Swingin in the Rain A Guide to Wet Weather Golf

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Swingin in the Rain A Guide to Wet Weather Golf
Swingin in the Rain A Guide to Wet Weather Golf

The wet season adds an extra dimension to playing golf in Thailand. The good news is that even if you get wet you’re unlikely to become cold and often rain arrives in short, sharp bursts typically late in the afternoon. Don’t let the wet weather ruin your round, manage the elements and know that if you are in competition mode everyone has the same challenges. With a wet weather strategy, chances are you’ll come out on top. Here are our top 10 tips to consider for your strategy to manage swinging in the rain.

1. Stay Safe

Perhaps our most important bit of advice is to stay safe out there. Make sure to leave the golf course immediately when you see lightning or hear thunder. If you are caught in the open, crouch down and stay away from your golf equipment and other players. Far too many golfers are injured each year by lightning strikes, no round of golf is worth losing your life over. Additionally, if you’re riding in a golf cart (probably a good idea in the wet) make sure to stick to cart paths. Golf carts are not specifically designed to drive in the rain and they can easily sink into mud or even worse, slide or spin out of control. Lee Trevino: “When I’m on a golf course and it starts to rain with lightning, I hold up my one-iron, even God can’t hit a one-iron.”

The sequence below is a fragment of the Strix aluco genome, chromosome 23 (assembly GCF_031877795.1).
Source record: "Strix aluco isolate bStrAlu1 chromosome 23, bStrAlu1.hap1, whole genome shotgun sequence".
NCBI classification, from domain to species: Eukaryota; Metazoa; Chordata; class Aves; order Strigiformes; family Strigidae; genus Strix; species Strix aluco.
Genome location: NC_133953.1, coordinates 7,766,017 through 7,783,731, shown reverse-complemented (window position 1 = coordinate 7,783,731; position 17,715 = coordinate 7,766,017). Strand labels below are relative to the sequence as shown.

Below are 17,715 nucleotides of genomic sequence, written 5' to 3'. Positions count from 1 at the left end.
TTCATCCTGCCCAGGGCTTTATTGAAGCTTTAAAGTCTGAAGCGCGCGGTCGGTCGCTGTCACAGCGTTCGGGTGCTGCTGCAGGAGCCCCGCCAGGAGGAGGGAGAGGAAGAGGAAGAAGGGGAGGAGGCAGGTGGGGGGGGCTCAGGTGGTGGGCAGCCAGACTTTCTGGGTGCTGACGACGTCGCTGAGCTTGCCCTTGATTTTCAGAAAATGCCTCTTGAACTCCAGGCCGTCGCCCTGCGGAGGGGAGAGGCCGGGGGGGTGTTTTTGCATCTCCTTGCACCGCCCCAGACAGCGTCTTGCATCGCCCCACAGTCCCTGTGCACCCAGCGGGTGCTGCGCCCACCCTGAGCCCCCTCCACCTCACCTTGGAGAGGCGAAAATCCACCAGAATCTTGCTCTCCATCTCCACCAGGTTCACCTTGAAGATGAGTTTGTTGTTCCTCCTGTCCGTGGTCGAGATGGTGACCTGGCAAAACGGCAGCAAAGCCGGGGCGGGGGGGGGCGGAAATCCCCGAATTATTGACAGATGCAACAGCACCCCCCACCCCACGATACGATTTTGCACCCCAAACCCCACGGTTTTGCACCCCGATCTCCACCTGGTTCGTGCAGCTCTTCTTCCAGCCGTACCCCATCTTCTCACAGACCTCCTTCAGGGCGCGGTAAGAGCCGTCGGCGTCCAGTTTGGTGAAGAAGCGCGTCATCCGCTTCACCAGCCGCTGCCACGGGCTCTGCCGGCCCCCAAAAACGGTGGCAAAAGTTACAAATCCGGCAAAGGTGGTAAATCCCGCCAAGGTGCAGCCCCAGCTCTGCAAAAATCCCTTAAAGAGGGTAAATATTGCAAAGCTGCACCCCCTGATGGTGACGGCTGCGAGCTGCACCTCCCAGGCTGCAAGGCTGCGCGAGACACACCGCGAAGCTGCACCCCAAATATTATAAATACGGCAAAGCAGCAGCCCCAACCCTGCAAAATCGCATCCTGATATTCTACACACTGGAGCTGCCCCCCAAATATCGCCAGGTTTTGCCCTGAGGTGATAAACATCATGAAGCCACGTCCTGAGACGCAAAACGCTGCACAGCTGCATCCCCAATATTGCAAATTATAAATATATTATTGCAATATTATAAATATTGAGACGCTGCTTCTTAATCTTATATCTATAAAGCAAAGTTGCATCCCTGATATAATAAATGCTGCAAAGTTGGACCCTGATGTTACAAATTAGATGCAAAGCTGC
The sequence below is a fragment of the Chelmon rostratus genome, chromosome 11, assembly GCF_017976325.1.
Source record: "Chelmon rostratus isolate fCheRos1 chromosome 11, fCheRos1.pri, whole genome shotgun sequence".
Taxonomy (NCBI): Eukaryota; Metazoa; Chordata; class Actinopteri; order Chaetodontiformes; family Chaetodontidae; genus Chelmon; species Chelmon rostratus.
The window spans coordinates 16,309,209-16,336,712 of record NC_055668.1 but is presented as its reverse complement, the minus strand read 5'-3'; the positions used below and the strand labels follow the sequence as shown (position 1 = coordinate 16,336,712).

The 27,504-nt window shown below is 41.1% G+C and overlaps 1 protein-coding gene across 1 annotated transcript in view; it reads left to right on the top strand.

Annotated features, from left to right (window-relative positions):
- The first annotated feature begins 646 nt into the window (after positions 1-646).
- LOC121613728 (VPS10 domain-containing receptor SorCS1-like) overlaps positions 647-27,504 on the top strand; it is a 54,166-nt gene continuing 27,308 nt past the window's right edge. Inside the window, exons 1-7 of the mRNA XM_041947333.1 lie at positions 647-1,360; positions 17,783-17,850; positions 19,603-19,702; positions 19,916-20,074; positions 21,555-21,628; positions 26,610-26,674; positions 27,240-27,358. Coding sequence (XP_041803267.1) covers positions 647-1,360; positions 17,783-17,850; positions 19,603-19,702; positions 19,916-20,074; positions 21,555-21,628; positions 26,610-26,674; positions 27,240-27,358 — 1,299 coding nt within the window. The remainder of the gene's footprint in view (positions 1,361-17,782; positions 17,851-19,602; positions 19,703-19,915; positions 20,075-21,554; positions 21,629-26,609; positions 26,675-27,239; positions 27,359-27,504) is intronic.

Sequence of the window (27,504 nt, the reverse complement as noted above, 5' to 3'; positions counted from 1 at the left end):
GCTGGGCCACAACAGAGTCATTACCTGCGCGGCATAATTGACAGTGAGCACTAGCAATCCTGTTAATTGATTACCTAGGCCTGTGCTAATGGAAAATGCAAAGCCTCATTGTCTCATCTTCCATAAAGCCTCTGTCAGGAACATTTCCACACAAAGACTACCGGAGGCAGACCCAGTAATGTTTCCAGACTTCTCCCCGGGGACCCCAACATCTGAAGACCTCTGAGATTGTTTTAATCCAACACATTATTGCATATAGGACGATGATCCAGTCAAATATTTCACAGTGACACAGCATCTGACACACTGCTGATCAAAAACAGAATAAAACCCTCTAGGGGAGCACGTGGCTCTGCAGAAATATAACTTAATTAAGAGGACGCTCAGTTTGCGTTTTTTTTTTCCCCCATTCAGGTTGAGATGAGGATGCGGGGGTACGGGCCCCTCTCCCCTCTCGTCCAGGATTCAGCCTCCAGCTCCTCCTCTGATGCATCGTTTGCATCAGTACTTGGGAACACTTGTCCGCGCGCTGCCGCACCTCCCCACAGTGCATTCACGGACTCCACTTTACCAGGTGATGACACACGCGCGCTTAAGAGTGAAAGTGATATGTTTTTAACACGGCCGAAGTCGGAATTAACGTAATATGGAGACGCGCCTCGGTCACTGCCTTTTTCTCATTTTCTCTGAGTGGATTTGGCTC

2. Planning

These days there are many ways you can get an accurate forecast of the day’s weather with hourly updates. Even if the chances of rain are slim, always plan to have an umbrella and your preferred wet weather gear on hand.

3. Keep Dry

If you can’t keep yourself dry, wet weather golf won’t be fun. In our warm humid conditions you need to make decisions about how you can stay comfortable. Long trousers and sleeves described as water proof (are they really?) may not be the answer. Perhaps light weight shorts which dry quickly and just a short sleeved water proof top may be more practical. Additionally a hat with an all-round brim may be a better choice than the usual cap. Number one in importance goes without saying; it’s really worth getting the best umbrella money can buy and always, always, always have it at hand!

4. Keep Your Golf Gear Dry

Sometimes this means having on hand multiple gloves, towels and even a spare shirt and sox. Use the hanging space of the spokes of the umbrella to keep gloves and towels as dry as possible and take off your gloves each time between shots. It’s hard to keep an exposed golf bag dry and free from leaking because of the number of zipped compartments. It’s worth investing in a plastic bag cover, ideally seethrough, where you can get easy access to your clubs and bag pockets. Another tip is to hold the club you are about to use in the same hand that is holding the umbrella, this way the grip won’t be as exposed. Wet grips and hands always need towel drying before playing the shot.

5. Know The Rules